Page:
An Afternoon with motivational speaker Gary Leboff

December 15, 2016 by James R
Image During the half term break a few lucky tutors got the chance to meet with Gary Leboff. A motivational speaker by trade, his true expertise lies in performance psychology.

Gary has a wealth of experience in a wide range of fields and brought it all to bear as a group of keen tutors peppered him with questions about his work, and specifically how it can help us and our clients achieve the goals we set.

As many of you know, there can be extreme pressure placed on young minds in their educational journey as they try to meet expectations from parents, school, their peers and quite often themselves.

The need for higher and higher grades in national external examinations, along side places at various institutions, are the key drivers for most of the business from which we, as tutors, earn our bread and butter.

Many a time we find ourselves confronted by an able student, at a good school, who has benefitted from caring and engaged parents and quality teachers, and yet they do not feel comfortable and prepared for these big tests. This is where Gary can come in, or his insight can help.

So often, in various aspects of our lives, we fail to transfer great insights with results in one area into another. And so it is with psychology and education.

Often parents, teachers, tutors and students hammer on at the same old exercises, banging their heads against the brick walls of progress and all they get are bruises and black eyes. When it is not the subject matter at all that is the impediment to progress, but the mind.

It is becoming more commonplace, in sports, business and now in learning, to discuss the psychology of the pursuit, to consider the impact of mindset on performance and to nurture confidence, through myriad methods.

This is where Gary Leboff brings in his valuable insights.


Let me share a few snippets of some simple ideas that we discussed.

We talked about confidence, and the fact that in reality everyone has it in spades, it’s just that some people’s confidence is in the fact that things will always go wrong for them!

We discussed the innate negative bias that all humans have. Inherited from our successful ancestral survivors, this bias leads to irrationally weighted worries.

We talked about the use of the phrase “don’t worry about it” and how we as tutors can make this more meaningful to our clients by discussing ‘controllables' and 'non-controllables’. We should concentrate our efforts on working on those things that we are empowered to influence and not to concern ourselves with those that are out of our control.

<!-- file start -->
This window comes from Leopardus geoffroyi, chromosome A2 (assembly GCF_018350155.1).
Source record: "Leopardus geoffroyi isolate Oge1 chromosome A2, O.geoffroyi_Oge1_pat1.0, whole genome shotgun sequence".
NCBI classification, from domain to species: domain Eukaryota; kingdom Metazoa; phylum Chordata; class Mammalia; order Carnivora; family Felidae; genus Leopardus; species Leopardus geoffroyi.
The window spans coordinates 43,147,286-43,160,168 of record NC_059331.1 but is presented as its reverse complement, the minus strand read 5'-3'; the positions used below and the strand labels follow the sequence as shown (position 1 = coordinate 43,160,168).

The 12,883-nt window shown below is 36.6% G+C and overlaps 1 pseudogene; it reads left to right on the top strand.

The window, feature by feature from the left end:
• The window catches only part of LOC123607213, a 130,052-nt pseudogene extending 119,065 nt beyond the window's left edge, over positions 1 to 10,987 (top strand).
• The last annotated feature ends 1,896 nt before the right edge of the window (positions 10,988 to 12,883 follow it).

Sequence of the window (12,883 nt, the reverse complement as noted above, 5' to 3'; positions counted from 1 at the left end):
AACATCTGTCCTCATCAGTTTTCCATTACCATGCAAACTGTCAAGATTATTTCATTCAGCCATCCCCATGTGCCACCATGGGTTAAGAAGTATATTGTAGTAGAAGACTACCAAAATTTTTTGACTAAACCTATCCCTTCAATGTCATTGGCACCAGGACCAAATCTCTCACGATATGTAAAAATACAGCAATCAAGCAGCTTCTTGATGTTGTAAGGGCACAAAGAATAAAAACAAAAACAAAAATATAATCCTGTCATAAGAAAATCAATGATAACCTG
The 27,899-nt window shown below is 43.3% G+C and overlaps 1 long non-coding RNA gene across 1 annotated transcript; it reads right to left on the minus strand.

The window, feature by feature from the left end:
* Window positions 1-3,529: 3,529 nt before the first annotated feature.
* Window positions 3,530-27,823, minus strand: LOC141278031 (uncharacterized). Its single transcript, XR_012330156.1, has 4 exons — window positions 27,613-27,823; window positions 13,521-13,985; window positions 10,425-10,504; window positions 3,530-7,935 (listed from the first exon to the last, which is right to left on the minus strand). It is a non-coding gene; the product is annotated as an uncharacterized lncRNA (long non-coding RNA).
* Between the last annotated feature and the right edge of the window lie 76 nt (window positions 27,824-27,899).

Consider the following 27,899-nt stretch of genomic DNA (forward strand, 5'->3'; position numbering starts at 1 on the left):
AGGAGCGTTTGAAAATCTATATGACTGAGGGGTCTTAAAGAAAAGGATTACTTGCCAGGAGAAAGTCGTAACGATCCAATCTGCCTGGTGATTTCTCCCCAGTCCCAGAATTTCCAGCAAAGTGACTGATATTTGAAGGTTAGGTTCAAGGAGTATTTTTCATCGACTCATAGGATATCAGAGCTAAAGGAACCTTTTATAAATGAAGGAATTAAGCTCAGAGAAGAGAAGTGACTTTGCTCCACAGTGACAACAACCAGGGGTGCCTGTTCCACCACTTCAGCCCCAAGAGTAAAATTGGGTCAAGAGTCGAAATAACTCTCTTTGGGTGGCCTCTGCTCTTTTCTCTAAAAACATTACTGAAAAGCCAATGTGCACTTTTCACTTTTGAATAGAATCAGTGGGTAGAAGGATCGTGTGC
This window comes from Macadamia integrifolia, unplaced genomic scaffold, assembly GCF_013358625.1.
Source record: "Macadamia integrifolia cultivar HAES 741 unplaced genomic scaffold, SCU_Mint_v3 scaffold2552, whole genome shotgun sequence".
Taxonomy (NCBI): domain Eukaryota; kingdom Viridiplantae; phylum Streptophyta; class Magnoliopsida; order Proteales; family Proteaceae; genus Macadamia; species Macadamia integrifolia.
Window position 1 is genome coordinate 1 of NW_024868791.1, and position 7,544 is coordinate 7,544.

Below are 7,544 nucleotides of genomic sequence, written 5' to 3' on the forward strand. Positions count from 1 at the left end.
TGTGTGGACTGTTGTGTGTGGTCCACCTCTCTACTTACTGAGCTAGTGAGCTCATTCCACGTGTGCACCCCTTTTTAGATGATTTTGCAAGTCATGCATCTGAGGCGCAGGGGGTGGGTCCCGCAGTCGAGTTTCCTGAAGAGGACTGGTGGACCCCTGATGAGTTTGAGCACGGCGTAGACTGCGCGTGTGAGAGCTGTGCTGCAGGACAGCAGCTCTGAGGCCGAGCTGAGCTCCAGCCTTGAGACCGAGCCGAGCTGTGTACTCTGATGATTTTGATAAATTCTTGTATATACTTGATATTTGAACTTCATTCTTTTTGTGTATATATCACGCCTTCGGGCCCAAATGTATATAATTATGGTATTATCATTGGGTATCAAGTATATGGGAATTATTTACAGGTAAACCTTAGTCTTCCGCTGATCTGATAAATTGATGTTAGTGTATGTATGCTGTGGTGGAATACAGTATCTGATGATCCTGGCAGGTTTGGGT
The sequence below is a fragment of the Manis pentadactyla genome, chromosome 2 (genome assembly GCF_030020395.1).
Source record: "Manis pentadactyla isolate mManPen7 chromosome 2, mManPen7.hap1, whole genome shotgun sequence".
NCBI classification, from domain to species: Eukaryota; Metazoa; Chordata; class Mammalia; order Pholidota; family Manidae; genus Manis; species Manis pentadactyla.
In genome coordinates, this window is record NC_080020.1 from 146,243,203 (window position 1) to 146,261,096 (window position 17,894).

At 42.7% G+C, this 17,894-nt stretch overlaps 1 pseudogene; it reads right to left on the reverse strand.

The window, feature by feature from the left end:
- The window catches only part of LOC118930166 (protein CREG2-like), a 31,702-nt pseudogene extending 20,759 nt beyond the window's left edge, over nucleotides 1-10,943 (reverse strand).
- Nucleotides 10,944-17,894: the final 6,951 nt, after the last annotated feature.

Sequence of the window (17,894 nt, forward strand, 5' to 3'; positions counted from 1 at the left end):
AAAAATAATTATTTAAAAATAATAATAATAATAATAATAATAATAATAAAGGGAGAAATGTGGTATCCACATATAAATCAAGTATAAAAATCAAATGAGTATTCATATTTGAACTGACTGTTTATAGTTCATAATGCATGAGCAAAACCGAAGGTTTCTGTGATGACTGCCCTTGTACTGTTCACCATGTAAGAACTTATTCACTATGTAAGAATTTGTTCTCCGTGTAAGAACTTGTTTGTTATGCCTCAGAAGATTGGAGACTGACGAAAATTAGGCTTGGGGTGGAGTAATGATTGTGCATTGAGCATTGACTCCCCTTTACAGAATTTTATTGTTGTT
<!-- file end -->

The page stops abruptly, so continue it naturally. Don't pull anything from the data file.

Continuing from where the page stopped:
We also explored how our students view themselves, label themselves and become convinced that they are defined by how their teachers, parents, peers and communities view them.

Gary argued, however, that a simple exercise can change their own perceptions of themselves and energise their self awareness and positivity.

One way to achieve this is by getting students to tell their tutors about their achievements, passions and strengths, incorporating values and qualities not just more narrowly measurable abilities, and to have them draw and note these on a life-size poster of themselves.

Gary was quick to point out that at a certain point teenagers are less engaged with this and so its effectiveness diminishes, but that a 9-12 year old can have a fantastic reaction to seeing this positive poster of them on the back of their door each day.

It was also interesting to consider the more active things that we as tutors can do with our students to help them progress and grow, including, most notably for me, having them physically express their fears or release their emotions. This can help them better deal with their emotions so that engaged cognitive learning can continue unimpeded. ”

"By now I hope you can see my enthusiasm for Gary and his ideas. I would highly recommend you getting in touch with him to discuss if you think any of your own students might benefit from a few hour-long sessions with him. I would equally encourage you to seek out and attend future

Tutorfair events as they always provide a hidden gem or two, or food both for thought and the famished, and will help you become a better version of yourself."

James is one of the "Founding Tutors" of Tutorfair. A passionate and energetic tutor he can be contacted through his profile.  James graduated from Cambridge University and became a Stockbroker in the City before completing a PGCE in Mathematics at the University of Oxford.

Checkout out more Tutorfair blogs here:

  1. 'What Should we be teaching our children?'

  2.  Tutorfair Resource Sharing Day

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